BOOK REVIEW: Magic Mushrooms by Hank Bryant & Israel Bouseman

Magic Mushrooms: The Psilocybin Mushroom Bible – A Guide to Cultivation and Safe UseMagic Mushrooms: The Psilocybin Mushroom Bible – A Guide to Cultivation and Safe Use by Hank Bryant
My rating: 4 of 5 stars

Amazon page


As a neophyte on the subject at hand, I can’t say how many books are on the market on this subject. However, I’ve read one other (one I’m led to understand is famous in relevant circles, entitled “Psilocybin: Magic Mushroom Grower’s Guide” by O.T. Oss and O.N. Oeric [pseudonyms / nom de plume for the McKenna brothers]) and I will say that I found this book to be a more beneficial read. Only part of the advantage of this book is to be found in its more substantial length. The McKennas’ book was more narrowly focused on cultivation, and to the degree it touched on other aspects of psilocybin mushrooms, it engaged in a more mystical approach. What I liked about Bryant and Bouseman’s book is that it takes a scientific approach and a pragmatic tone. Also, it seems to be one-stop shopping for anyone interested in the how-to of psilocybin mushrooms, even if one doesn’t intend to cultivate one’s own.

This book is divided into four parts. The first part of the book is designed to give the reader an understanding of what psilocybin mushrooms are, what varieties they come in, what effects they have, and how they can be safely used. It should be noted that this doesn’t mean that the sum of all knowledge is provided. The authors repeatedly state that the best practice with respect to both foraging / identifying as well as consuming these mushrooms is to have an expert on hand. There is only so much that can be passed on by way of a book, and picking mushrooms as an amateur can result in deadly mistakes. (Which is not to downplay the advice to have an experienced guide, but knowing oneself goes a long way for an inexperienced consumer – whereas being an inexperienced forager can get you killed.) The book does provide descriptions and pictures for a variety of the most common psilocybe species to give the reader an idea of the differences. The first part of the book is useful whether the reader has any intention of engaging in fungiculture or not.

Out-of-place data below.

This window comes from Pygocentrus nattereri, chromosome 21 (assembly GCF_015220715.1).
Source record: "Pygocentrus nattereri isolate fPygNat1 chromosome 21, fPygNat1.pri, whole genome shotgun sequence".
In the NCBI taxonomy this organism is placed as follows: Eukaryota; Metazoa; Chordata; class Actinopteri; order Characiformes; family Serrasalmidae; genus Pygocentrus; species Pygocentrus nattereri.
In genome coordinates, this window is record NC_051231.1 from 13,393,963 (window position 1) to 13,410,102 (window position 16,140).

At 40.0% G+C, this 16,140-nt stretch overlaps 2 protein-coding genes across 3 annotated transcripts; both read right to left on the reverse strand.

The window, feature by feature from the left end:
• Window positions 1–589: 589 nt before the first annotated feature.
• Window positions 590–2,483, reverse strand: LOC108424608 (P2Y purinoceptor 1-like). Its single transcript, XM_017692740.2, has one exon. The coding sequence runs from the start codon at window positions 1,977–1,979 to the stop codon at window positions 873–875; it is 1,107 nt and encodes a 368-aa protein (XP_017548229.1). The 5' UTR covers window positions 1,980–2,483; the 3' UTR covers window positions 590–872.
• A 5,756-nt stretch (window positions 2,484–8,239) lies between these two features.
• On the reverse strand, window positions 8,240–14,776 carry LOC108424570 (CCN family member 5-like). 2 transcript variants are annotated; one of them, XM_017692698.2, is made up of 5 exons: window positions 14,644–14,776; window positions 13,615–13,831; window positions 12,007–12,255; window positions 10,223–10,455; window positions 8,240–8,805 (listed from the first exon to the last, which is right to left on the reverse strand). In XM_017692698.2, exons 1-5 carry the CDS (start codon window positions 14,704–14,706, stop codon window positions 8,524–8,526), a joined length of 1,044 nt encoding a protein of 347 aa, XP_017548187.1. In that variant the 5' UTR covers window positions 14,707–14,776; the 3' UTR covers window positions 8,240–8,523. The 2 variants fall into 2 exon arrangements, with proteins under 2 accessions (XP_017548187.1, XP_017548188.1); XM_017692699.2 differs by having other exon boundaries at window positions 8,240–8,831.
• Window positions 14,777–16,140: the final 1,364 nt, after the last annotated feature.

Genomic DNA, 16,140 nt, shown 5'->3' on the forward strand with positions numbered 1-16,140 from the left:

The rest of the book, is geared toward those who have an interest in how mushrooms are cultivated. Part II discusses the basics that might be employed on a small scale at little cost by an inquisitive beginner. There is more sterilization than one might expect, and the book describes the equipment (e.g. pressure cooker) and processes that must be applied. (Compared with gardening, with which I have a little experience, mushroom cultivation involves some amount of added complexity – though both this book and the other suggest it’s not a daunting process. And for gardeners who can their produce, it’s probably not much more extensive.) Part III delves into more advanced techniques for those who are considering growing on a larger scale, over a longer / continuous span, or outdoors. This book offers a number of more options on varying scales than the McKenna brother’s book. However, the processes seem quite similar. That said, I can’t really comment on the technical merits of any approaches to fungiculture, and I presume from the clear and well-written instructions that the authors know of what they speak.

The last part of the book discusses problems that one can run into with these processes, as well as the varying legality across the US and abroad. (The latter is bizarre and changing landscape. In many places having and consuming mushrooms is perfectly legal, but if the psilocybin or psilocin were extracted and put into a capsule it would become a Schedule I drug with immense potential consequences. Which is how it is where I currently live.) The last section also has sources for additional information.

The book has graphics (drawings and photos) as are quite beneficial in a book of this nature. I found the graphics to be clear and well-presented.

I’d highly recommend this book for individuals who are interested in exploring fungiculture. For those who aren’t interested in cultivation, part I will be quite useful as will be much of part IV. (Though there may be books that are more focused on non-agricultural issues, if that is your case.)